I’ve even tried to pump myself up by watching TikTok lunch videos – all of which reveal to me just how lazy I am because I am never, ever, ever going to cut a cucumber into flower shapes or use toothpicks to give a Twinkie googly eyes.
I also got it in my head that Georgia needed a “homework station,” so when we found a desk at Goodwill with good bones but ugly colors and drawer pulls, I decided it was a sign and bought it on the spot for $40. It won’t win any makeover awards, but once we’d slapped a couple of coats of paint on it and outfitted it with some new drawer pulls, Georgia was delighted … but only wants to use it as a stand for her leopard gecko tank, not as a place to do homework.
Even if she’s less than enthused for homework, though, Georgia is very excited about going back to school because she will be starting middle school this year. (Only someone who has never been to middle school could be excited about middle school.) She has big plans for locker decor, her friend group, and cheerleading.
My older one, who will be starting 10th grade, is much more measured in her emotions, by which I mean she seems to hate everything, including me, all of the time anyway, so it’s difficult to gauge. She is clearly excited about being reunited with her friends after a summer apart, and I think she is potentially happy about the prospect of dying her hair some sort of primary color in the near future, but as for school itself, her true feelings are a mystery.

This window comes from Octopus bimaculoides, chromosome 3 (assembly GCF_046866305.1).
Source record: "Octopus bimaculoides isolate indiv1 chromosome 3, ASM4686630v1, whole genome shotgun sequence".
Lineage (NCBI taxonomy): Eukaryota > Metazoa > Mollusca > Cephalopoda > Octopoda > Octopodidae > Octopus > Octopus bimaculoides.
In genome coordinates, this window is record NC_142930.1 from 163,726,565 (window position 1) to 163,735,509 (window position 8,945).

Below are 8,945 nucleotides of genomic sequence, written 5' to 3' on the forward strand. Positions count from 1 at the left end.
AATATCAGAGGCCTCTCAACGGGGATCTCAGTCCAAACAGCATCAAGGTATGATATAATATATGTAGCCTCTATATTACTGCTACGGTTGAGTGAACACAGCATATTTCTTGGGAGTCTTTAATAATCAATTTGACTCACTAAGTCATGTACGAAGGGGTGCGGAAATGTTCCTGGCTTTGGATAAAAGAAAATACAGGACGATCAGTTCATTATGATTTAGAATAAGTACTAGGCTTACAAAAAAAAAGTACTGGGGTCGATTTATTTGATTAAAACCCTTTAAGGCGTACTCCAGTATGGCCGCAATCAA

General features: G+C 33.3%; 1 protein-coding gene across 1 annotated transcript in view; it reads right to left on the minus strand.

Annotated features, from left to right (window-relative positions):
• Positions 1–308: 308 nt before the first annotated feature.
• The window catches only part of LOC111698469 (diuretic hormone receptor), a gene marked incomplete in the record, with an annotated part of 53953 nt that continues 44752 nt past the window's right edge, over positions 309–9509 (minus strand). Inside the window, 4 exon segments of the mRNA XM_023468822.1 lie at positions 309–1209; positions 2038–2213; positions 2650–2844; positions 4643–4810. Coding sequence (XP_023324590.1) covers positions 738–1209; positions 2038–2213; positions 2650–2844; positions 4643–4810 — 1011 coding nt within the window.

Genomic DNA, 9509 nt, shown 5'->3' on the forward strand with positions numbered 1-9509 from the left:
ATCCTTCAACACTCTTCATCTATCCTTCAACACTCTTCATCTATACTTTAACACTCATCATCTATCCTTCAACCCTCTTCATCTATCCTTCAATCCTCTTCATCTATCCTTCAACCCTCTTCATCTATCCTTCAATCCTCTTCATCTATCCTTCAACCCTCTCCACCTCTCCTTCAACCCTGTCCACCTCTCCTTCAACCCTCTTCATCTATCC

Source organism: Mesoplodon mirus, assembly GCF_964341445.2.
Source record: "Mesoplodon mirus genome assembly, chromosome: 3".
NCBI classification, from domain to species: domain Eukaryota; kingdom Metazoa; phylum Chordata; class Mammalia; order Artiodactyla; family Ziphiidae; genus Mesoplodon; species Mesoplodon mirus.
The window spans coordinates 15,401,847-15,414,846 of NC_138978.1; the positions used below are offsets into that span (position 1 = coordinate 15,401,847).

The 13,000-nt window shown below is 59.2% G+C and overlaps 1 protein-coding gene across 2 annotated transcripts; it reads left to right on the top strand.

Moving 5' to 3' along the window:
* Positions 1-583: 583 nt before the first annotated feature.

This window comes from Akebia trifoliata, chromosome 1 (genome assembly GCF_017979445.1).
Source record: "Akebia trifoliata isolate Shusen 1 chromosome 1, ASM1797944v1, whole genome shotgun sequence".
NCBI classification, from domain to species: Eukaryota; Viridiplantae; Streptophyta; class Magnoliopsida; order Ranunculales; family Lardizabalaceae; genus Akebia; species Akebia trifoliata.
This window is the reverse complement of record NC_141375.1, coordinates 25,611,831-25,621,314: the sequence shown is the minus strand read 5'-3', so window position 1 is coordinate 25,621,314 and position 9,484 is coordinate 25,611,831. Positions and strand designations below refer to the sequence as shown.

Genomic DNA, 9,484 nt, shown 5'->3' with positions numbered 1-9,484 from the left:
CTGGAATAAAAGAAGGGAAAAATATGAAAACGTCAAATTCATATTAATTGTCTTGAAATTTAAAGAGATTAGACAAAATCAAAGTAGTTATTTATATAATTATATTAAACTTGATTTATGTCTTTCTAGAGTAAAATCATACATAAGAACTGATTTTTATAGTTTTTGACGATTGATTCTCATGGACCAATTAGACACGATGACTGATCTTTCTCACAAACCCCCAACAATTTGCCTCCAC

If my feelings as a parent with regard to back to school are mostly negative, though, it’s nothing compared to how much I hated going back as a kid.
In second grade, I was so miserable that I threw up every single Sunday night. In fourth grade, I got chicken pox so bad that I still have scars – I had them in my mouth and throat, too, so I could barely eat or even swallow small sips of water – but I preferred that level of suffering to school. In middle school, every day was fresh torture in which I just tried to keep my head down and avoid any kind of attention. I had the misfortune of being paired with another unpopular student, Tutt, for Cajun dancing, and everyone called us “Eveis and Tutthead” for the rest of the year, and I would have given literally any of my worldly possessions to be transported to another solar system for the rest of my life.
Once I hit high school, though, things started looking up. By junior year, I actually was thrilled to get my schedule and go with my friends to the mall to buy school supplies and new clothes. I loved helping freshmen open their lockers, showing them the little trick of how you had to spin the dial past the last number in the combination until it stopped. I gave tours of the school to new faculty members and invited new students to sit with our friend group at lunch. I don’t want to say I peaked in high school (because I honestly don’t think I did), but I sure was happy then.